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Carrier Must Defend Website Defamation Claim

Deborah Elkins//April 28, 2014

Carrier Must Defend Website Defamation Claim

Deborah Elkins//April 28, 2014

An insurance company has a duty to defend tort and defamation claims filed against the Franklin Center for Government and Public Integrity under a “Businessowners Policy,” in a suit alleging damage from two articles posted in FCGPI’s “” website; an Alexandria U.S. District Court says posting content online does not mean the Center is in the “publishing” business and excluded from coverage.

The carrier says the tort claims at issue do not fall under the policy protection for “personal and advertising injury.” The defamation and intentional interference with business claims filed by GreenTech Automotive Inc. are all based on alleged “oral or written publication, in any manner, of material that slanders or libels a person or organization or disparages a person’s organization’s goods, products or services.” GreenTech’s claims against FCGFI thus squarely fall within the coverage for “personal and advertising injury.” The court finds and concludes that subject to any applicable exclusions, the policy provides for coverage of both of GreenTech’s claims in the underlying action under clear and unambiguous provisions, as both claims arise from allegedly libelous statements published by FCGPI.

The court turns now to whether any of the exclusions in Section II – Exclusions Para. 17 apply to the otherwise covered claims.

Paragraph 17(a) excludes coverage for personal and advertising injury caused by or at the direction of the insured with the knowledge that the act would violate the rights of another and would inflict personal and advertising injury. GreenTech’s allegations in support of its theory of recovery do not necessarily require knowledge, and it is possible that if GreenTech recovered on this claim, its recovery may or may not be based on FCGFI’s knowledge required for this exclusion to apply. State Farm thus has a duty to defend the claims in count I. On the other hand, the court cannot say as a matter of law whether State Farm will or will not have an obligation of indemnification with respect to this claim.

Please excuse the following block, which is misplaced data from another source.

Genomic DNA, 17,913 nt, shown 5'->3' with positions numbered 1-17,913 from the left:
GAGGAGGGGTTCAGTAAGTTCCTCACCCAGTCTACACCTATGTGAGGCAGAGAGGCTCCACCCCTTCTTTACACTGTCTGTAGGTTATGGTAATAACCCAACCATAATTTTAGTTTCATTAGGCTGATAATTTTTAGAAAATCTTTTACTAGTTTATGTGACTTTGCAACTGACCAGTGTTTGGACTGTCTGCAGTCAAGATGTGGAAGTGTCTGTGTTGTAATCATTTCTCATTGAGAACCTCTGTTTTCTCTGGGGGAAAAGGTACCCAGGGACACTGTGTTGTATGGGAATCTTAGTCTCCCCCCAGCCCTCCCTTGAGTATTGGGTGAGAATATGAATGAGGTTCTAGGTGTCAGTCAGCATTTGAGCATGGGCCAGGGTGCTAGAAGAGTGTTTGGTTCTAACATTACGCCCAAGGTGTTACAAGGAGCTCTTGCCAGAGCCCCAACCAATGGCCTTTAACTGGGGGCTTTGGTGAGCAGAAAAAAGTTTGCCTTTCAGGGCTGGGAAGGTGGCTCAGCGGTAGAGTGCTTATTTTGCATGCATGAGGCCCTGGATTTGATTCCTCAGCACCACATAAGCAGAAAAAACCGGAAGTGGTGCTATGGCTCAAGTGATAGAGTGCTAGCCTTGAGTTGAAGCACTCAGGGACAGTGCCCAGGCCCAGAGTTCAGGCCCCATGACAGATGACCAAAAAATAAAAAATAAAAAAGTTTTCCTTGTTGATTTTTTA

In count III, GreenTech alleges the tort of intentional interference with business and prospective business relations, as the direct and express result of the articles published by FCGFI. The issue is whether these allegations allege injury caused by or at the direction of FCGFI with the knowledge that the act would violate the rights of another and would inflict personal and advertising injury. It is not at all clear how the language of this exclusion applies or is to be applied to the allegations of count III. In any event, there is no clear allegation in count III that FDCFI caused the alleged injury “with knowledge” that its “act,” presumably the articles posted on its website, would violate GreenTech’s “rights.” Assuming FCGFI would have had such knowledge had it known of the articles’ falsity, there is no allegation in count III that FCGFI knew that the articles were false, nor can such an allegation be necessarily inferred from the allegations that were made. The court concludes Para. 17(a) does not “clearly” and “unambiguously” apply to count III and State Farm has a duty to defend.

An additional exclusion cited by the carrier applies to an insured “whose business is publishing.” The policy does not define the term “publishing” or the phrase “an insured whose business is … publishing.” Putting aside content, FCGFI’s “publishing” activities would appear to be no different than that of any organization that posts informational content on a website it maintains to promote or accomplish its underlying organizational purposes or objectives. It is true that, given FCGFI’s purpose, the nature of that content posted on its website may have greater potential for generating defamation claims and more claims under the policy than other organizations; but the content of its postings does not relate to whether its business “is” publishing. State Farm’s exclusion fails to place an insured on fair notice as to when and under what circumstances the exclusion applies to defamation or other claims that are otherwise covered, but which arise out of an insured’s postings on its website.

Finding no other exclusions applicable, the court grants summary judgment to FCGFI as to State Farm’s duty to defend.

State Farm Fire & Casualty Co. v. Franklin Center for Gov’t and Public Integrity (Trenga) No. 1:13cv957, April 4, 2014; USDC at Alexandria, Va. VLW 014-3-195, 15 pp.

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